We Mormons were a distinct minority: we weren’t Jewish, and we weren’t Catholic or Protestant or Muslim. But everyone I knew, Christian, Jewish, and Muslim, lumped us in with the Christians. I certainly considered myself a Christian. I believed in the Bible, and I accepted Jesus as my Savior who suffered and died to atone for my sins. We read about Jesus in the scriptures, and we sang about Him in church, and we trusted in Him for salvation. I prayed in His name, was baptized in His name, and each week partook of the sacrament in His name and promised to always remember Him.
It wasn’t until I participated in a regional “dance festival” at the Rose Bowl (I’m pretty sure it was 1980) that I learned that some people didn’t think I was a Christian. My friend Corey and I came out to his car late that night to find an anti-Mormon pamphlet stuck under the windshield wiper. I was 15 and didn’t even know there were people out there who actively worked against our religion. But I read this pamphlet, and I honestly didn’t recognize the church they described. Some of what they said was a distorted take on what we really did believe, and some of it was gleaned from obscure quotes from long-dead church leaders from the nineteenth century. This was my first exposure to Ed Decker and his “Saints Alive in Jesus” group. I laughed it off because it was all so ridiculous and divorced from what our church was and believed. But there it was in print: We weren’t Christians because they said so.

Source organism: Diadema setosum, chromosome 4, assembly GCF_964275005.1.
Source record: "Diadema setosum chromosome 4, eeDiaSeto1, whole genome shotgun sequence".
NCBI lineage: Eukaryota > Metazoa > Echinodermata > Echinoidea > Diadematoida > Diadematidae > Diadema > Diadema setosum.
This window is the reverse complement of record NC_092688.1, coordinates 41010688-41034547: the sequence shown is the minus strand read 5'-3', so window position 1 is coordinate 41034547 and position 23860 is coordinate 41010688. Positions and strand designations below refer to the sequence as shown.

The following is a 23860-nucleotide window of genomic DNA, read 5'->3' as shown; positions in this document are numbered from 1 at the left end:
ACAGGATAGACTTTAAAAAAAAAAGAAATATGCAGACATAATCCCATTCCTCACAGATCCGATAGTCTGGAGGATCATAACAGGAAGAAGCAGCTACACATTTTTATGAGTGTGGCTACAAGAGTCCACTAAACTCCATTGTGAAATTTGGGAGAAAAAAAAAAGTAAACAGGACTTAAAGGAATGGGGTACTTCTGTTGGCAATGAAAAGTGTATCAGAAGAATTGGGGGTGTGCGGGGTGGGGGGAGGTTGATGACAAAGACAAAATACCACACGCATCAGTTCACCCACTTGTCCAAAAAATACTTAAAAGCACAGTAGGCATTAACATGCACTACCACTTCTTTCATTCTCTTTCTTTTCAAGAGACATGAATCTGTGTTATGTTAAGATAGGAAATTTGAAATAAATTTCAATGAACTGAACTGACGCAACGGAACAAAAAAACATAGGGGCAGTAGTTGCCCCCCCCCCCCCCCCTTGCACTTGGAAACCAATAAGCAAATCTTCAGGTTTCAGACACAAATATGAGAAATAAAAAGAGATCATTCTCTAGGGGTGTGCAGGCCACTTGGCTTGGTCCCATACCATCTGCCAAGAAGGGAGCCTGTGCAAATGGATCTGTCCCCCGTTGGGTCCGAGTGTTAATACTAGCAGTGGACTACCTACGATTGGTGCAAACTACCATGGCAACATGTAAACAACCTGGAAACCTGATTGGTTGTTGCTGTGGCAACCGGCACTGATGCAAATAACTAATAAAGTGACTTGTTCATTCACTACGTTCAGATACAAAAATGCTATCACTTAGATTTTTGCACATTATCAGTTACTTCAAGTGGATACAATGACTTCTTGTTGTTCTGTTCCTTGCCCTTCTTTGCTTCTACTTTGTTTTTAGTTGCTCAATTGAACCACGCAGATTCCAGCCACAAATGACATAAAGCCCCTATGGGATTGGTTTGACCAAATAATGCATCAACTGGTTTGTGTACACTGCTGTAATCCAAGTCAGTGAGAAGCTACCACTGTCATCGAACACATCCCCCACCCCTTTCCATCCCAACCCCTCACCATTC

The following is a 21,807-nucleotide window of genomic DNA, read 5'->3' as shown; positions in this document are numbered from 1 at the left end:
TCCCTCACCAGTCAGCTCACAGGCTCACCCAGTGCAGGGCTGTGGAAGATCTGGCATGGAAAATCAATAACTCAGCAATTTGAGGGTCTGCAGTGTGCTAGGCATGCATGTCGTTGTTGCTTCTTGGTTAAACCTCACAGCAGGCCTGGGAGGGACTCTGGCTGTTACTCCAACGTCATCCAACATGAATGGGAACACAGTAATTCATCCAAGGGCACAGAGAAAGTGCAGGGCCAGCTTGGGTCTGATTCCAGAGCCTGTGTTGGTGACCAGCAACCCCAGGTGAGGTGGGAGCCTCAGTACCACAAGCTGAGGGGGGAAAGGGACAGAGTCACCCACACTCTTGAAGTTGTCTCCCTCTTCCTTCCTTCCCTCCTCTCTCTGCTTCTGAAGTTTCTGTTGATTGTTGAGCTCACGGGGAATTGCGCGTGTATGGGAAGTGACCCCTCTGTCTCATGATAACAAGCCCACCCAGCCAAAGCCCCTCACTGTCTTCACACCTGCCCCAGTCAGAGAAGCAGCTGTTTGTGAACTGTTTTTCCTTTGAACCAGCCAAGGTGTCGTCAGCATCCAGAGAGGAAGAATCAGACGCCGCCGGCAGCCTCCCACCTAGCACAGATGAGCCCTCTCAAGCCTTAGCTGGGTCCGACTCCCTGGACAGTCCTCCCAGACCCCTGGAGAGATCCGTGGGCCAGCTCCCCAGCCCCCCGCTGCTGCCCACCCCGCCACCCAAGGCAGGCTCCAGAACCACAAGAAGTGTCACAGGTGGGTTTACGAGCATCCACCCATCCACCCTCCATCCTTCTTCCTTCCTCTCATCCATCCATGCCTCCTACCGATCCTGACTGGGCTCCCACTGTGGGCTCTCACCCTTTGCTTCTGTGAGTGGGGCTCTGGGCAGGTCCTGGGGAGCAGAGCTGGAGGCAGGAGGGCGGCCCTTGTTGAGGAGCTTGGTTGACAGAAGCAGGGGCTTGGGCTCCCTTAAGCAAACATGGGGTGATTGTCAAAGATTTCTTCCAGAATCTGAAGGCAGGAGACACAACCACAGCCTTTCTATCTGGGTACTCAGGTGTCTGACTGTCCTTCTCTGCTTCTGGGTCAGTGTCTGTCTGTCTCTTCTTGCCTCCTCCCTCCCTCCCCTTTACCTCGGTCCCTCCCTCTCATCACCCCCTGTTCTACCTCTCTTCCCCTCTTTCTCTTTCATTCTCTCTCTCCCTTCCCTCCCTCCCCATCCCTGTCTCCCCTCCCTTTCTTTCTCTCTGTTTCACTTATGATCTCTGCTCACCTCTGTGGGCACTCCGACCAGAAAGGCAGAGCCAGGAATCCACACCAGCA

I didn’t think much about it after that because the only person I knew who thought Mormons were evil was this really odd guy in my high school class who never bathed and who wandered around school in combat fatigues emblazoned with “GOD SQUAD,” calling everyone to repentance. He actually came to our ward one Sunday and announced to our Sunday School class that he could feel Satan’s power in the room.